Posts Tagged ‘fmq’


30.8 I understand why Carlotta was kicked out of the opera

July 7, 2013

First off, many thanks for those of you who responded to my last post where I decided to step away from podcasting.

I have listened to many of you, and I know that a lot of what I said in the episode I posted was about (my) hurt feelings and that is a portion of the reason to step away. There was a little something else though. A constant feeling of “oh you’re not recording this week, why not?” that was constantly playing in my head.  A solution to that monologue would be to record every week, but the time & effort I wanted to take to do that would have been too great.

I was very calm when I recorded, but by the end of the day last Sunday I was sad & weepy about the whole thing.  I have listened to myself in the episode and the calm reassurance is there that it was the right decision at this time.

What’s funny is that since last sunday, I’ve been really wanting to “audio journal” things, say them outl0ud, get myself sorted through. And I think I am going to do that anyway, and just journal them for myself and keep them for myself. Strange how that happened that I want to go back to the mic to get away from the mic.

I’ve purposefully waited until the (virtual) dust has settled before posting a new post (this one!)

***** sweeping away the dust for now *****

Okay, the title of the post is about Carlotta. My sewing machine.


Now this is totally my fault for not getting it taken care of sooner, I had a whole two months where I wasn’t quilting anything at all, just sitting around playing Sims video game.

So during THAT time (middle of May until end of June) I should have either taken Carlotta in to get serviced, or the hand-me-down Bernina that I have had since Christmas time which is old & has all the parts, but I haven’t wanted to use until I get a nice cleaning and good bill of health for.

Did I do either of these? NO. Of course not.

And guess what is coming up, slamming itself faster and faster towards me?  The biannual quilt show.

For which I should have gotten a few more of my larger projects done, but I also HAVE to finish my charity quilt to give away.

There is something wrong with the sewing machine’s take-up lever.  The part that has a spring on it that lets the thread travel back toward the top of the machine. This helps to balance the tension on it, I would assume that the spring allows the thread to be able to handle a change of tension on the bottom and can help the thread adjust accordingly by reducing tension through the spring in the lever.

Well the take up lever is not really moving or acting very springlike anymore.  For the life of me I don’t know what it looked like before I noticed it, but now it’s either stuck too low or stuck too high and nothing about the whole thing is very springy.

So the top which I already had to set the tension to pretty much zero BEFORE the tightening spring problem is way too tight on the top now.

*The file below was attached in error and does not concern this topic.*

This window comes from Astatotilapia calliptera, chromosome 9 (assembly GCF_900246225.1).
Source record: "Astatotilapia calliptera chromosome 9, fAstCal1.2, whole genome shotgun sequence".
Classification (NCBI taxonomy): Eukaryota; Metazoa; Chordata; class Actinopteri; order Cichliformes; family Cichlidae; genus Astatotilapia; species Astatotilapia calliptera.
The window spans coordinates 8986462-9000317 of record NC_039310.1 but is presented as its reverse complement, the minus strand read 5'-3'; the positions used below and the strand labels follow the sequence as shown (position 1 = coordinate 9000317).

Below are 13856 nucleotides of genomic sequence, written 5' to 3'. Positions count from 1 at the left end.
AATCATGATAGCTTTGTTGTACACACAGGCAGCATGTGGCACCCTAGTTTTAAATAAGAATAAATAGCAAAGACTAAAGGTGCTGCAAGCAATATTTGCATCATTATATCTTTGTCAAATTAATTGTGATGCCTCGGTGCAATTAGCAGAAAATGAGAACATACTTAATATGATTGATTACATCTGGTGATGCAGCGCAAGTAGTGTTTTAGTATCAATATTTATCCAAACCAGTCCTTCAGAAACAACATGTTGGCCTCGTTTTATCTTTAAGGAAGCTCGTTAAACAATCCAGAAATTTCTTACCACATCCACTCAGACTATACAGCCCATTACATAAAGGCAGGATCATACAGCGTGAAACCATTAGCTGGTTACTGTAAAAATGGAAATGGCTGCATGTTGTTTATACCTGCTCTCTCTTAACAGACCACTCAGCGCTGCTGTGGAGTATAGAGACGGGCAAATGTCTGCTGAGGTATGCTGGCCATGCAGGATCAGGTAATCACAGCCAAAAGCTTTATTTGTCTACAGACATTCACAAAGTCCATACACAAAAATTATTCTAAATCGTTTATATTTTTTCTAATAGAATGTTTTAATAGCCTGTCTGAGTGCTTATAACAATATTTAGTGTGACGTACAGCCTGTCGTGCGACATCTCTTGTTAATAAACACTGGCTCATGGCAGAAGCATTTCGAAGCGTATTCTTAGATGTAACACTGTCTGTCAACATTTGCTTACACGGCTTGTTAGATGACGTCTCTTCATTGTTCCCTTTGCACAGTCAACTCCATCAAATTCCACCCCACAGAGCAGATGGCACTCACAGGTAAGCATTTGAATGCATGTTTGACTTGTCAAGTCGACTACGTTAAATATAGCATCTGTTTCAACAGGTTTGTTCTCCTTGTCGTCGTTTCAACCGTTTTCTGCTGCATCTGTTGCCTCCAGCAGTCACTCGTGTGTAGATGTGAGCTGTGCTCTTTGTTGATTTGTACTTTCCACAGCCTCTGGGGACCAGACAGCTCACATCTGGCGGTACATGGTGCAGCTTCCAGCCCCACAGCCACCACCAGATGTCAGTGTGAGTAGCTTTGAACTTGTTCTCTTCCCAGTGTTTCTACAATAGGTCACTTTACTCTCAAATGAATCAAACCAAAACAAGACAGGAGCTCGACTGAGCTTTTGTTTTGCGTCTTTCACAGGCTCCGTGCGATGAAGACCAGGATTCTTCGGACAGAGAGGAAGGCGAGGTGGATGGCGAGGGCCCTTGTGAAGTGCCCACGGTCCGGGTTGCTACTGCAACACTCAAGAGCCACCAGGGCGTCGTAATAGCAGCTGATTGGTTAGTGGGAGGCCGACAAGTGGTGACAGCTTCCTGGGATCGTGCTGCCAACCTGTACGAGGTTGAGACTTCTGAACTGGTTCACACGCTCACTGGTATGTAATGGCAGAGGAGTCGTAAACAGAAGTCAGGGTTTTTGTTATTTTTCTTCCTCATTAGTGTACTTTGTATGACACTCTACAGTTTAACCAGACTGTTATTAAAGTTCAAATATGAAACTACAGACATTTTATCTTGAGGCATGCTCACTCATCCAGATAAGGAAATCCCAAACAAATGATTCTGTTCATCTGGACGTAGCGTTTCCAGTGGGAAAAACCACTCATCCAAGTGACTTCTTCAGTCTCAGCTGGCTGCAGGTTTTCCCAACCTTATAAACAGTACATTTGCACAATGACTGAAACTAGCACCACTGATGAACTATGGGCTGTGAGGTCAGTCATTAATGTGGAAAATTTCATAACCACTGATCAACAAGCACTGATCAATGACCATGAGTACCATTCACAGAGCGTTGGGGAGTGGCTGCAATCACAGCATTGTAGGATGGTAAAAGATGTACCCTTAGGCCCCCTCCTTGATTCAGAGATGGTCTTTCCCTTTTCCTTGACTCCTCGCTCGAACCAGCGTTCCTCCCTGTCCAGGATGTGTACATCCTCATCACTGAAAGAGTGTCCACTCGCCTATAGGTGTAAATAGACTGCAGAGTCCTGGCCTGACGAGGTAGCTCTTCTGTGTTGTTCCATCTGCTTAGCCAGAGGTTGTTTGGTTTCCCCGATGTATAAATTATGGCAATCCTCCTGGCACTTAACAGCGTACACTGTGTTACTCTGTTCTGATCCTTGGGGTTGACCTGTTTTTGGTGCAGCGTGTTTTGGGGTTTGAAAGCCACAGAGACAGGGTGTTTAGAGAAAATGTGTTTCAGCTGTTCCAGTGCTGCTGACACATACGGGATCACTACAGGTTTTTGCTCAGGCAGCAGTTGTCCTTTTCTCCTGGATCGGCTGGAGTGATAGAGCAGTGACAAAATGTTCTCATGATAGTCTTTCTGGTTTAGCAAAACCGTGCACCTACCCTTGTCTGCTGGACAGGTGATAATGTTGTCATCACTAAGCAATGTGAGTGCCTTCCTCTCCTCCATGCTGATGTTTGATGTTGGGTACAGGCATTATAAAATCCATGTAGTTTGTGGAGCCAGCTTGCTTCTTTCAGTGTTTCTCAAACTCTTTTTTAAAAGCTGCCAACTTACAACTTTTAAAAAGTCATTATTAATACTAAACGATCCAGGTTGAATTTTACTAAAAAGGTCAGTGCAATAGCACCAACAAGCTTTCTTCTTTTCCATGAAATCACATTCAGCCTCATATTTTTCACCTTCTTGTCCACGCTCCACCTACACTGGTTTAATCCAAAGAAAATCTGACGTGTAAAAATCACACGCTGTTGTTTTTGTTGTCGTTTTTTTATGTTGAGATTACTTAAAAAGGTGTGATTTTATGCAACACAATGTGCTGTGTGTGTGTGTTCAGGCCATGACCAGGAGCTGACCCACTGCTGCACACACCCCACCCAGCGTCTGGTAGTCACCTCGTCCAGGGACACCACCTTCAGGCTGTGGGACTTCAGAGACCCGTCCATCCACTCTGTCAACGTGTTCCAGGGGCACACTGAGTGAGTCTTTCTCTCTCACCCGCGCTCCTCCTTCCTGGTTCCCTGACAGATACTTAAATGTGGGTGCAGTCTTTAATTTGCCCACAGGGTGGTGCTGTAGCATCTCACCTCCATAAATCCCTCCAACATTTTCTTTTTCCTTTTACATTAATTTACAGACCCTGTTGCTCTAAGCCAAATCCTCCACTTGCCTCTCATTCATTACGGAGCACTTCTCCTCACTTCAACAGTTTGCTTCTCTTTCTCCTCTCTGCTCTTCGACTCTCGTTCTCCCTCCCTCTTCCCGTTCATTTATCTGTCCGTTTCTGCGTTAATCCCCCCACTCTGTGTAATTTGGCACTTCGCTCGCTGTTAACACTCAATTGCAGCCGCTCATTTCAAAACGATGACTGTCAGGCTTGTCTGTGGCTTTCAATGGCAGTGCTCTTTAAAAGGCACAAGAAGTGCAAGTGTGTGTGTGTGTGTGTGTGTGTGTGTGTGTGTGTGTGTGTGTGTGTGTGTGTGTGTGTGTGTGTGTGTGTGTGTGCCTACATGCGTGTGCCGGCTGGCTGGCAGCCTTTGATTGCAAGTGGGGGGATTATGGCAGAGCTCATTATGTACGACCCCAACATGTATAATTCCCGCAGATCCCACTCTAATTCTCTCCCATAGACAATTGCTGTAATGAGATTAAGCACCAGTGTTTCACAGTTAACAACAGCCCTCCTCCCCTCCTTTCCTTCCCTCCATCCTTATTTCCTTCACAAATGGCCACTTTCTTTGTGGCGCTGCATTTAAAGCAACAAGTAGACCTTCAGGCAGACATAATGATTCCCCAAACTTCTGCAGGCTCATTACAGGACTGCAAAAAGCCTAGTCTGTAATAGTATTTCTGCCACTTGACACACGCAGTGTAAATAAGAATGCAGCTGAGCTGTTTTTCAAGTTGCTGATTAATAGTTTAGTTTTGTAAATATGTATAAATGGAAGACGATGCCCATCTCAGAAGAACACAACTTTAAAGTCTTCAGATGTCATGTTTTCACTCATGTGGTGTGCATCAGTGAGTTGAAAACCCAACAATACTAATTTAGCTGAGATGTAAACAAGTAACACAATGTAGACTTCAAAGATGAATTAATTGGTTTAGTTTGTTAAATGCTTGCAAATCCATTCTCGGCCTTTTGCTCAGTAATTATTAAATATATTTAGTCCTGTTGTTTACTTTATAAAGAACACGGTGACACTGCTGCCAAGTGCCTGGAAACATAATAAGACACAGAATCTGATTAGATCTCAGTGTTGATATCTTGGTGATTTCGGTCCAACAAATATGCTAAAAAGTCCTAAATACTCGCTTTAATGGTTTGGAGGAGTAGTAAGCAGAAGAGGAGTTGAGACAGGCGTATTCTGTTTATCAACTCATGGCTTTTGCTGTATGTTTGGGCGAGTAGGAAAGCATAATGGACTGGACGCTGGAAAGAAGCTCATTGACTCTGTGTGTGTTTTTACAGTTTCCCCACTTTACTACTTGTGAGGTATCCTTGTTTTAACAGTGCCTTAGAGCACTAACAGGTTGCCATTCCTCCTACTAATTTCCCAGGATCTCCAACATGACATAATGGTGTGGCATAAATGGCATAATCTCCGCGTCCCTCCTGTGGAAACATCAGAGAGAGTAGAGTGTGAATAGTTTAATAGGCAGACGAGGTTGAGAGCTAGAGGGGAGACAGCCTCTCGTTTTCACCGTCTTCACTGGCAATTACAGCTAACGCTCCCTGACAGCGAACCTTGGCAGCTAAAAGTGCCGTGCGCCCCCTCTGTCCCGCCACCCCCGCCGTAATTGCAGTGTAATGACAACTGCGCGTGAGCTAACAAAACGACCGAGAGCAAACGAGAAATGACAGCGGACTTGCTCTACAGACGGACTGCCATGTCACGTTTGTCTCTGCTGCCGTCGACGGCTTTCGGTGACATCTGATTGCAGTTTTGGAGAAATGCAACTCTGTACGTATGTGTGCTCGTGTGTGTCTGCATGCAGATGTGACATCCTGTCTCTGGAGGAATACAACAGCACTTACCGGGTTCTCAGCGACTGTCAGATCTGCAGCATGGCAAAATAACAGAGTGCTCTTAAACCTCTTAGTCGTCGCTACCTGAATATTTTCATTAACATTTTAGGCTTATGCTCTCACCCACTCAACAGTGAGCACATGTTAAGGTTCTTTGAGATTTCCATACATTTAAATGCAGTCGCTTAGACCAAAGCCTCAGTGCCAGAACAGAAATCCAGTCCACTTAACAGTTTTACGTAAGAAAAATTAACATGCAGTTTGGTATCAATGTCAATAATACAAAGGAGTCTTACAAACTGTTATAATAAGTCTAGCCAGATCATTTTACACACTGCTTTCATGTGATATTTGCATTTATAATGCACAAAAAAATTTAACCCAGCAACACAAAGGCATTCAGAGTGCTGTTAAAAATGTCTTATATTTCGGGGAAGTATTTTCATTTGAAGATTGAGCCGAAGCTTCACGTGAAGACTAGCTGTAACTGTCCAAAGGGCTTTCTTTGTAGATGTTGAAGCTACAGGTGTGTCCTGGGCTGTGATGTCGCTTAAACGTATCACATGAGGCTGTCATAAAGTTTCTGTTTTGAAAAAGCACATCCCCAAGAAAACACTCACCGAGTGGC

Sometimes it works. Carlotta is temperamental. Like the opera star in the Phantom of the Opera. Very beautiful voice when working, but otherwise, just good at being a B@TCH, and being stubborn.

Which is why I named her what I did.

So I was on the path to microstippling the auction quilt.

I finally had a plan. Last weekend through the 4th of July I worked on the middle section. I put Carlotta in time-out and got out Molly, my original machine that I haven’t touched in the last two years.

And Molly is gone. Her motor started up “okay” when I started and within 3 minutes the motor was not running at all.  I need to properly ‘bury’ Molly (aka throw her away somehow), and as you can see she can be easily & cheaply replaced.


I got Carlotta back out & swore I could deal with the broken needles (broke 4 just trying to slowly microstipple before putting Carlotta in time out).

And on the 4th I was able to sew straight lines (with my darning foot, pretty straight and great practice for control I might add) on the outside of the quilt for the auction.

hexadaisy quilted inside outside one sectionAnd Carlotta cooperated long enough to sew the microstippling in the middle of the quilt.

microstippling in the middle hexadaisy

And I wanted so badly to continue this look of microstippling bands on the outside of the quilt, to mimic the center and the outside to tie the thing together. So I got these three lines done with only minimal birds nests (3 I think).

microstippling in corner on hexadaisy

Yesterday morning (saturday morning) I sat down to do this on all the other corners of the quilt, in addition to the two sides one section of microstippling.

And NO was the answer I got back from Carlotta. Not only NO but “H@LL NO”. Birds nest after birds nest. Rethread after rethread, cleaning out the bobbin area after recleaning, switching types of needles, switching bobbins, putting the magic genie washers in the bobbin area, taking them out of the bobbin area.  Broken needle after broken needle.

I went on an hour walk to calm myself, came back and still the thing wasn’t cooperating. Still, still, still.

So I decided to rip. Rip Rip Rip. I wanted some good break up songs to break up with my stitches.

But you know how long it takes to rip out microstippling? Or how long it takes ME to rip out microstippling? An hour a strip. To get all the threads off the thing, and catch everything. And I had to rip out 3 sections of good microstippling, and one section of bird nest microstippling.

stupid birds nest could not get rid of these